Weak test results among students in the late 90’ties made teacher education focus more on increasing students’ learning and how student teachers could provide effective methods for increasing the students’ test results (Cochran-Smith & Fries, 2005). In Norway the so called “PISA-shock” lead to a school-reform (Kunnskapsløftet 2006) with increased focus on students’ learning in math, reading and writing, in addition to differentiating of instruction. Changes in policies also influenced contents and methods of teacher education programs in Norway.
The objective of our study is for us to share and exchange and compare experiences and research between Norway and Greece in order to learn across borders, since as European countries we face similar challenges in our education systems as well as in our societies. Our research question is How do two teacher education programs, one in Norway and one in Greece, prepare their students for teaching in diverse classrooms, and what can we learn from collaborating with each other?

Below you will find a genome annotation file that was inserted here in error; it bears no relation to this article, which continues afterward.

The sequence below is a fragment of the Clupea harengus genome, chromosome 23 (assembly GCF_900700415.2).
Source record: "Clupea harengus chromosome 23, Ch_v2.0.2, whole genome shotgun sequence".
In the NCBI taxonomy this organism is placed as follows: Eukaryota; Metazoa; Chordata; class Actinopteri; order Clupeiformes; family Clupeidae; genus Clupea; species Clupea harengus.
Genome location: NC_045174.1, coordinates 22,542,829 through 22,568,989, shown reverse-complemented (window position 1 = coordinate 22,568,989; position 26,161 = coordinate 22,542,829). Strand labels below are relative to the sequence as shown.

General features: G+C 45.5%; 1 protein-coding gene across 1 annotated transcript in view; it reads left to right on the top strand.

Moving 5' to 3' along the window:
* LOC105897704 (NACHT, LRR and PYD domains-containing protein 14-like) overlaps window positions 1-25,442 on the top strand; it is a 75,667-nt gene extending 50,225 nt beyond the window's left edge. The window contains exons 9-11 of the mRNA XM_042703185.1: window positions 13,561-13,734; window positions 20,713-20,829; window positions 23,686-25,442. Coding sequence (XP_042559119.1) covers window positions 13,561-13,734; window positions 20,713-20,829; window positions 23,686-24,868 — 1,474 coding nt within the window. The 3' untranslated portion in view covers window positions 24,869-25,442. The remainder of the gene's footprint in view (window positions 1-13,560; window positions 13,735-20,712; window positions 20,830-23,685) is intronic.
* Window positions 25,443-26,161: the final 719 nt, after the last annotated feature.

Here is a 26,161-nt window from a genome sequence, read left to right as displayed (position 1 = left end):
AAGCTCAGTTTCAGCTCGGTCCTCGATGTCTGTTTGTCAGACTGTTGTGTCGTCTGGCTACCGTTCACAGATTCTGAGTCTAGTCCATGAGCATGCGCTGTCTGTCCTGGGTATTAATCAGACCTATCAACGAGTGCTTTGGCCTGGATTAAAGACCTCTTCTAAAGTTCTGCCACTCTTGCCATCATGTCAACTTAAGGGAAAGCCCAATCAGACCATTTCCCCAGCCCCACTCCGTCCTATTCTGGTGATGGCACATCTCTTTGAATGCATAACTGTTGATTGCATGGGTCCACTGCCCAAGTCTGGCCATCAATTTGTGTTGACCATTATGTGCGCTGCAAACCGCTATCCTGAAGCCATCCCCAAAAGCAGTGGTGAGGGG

The conceptual framework of our study draws on The Universal Declaration of Human Rights (1948), the Guiding Principles of UNESCO (2003, 2006) as well as research in the field (e.g. Valiandes, Neophytou & Hajisoteriou, 2018; Rissanen, Kuuisisto & Kuuisisto, 2016; Convery & Coyle, 1999). On the topic of inclusive approaches in education UNESCO states that all children have the “right to receive the kind of education that does not discriminate on grounds of disability, ethnicity, religion, language, gender, capabilities, and so on” (2003 p5). This conceptual framework serves as our point of departure in analyzing the two programs in question.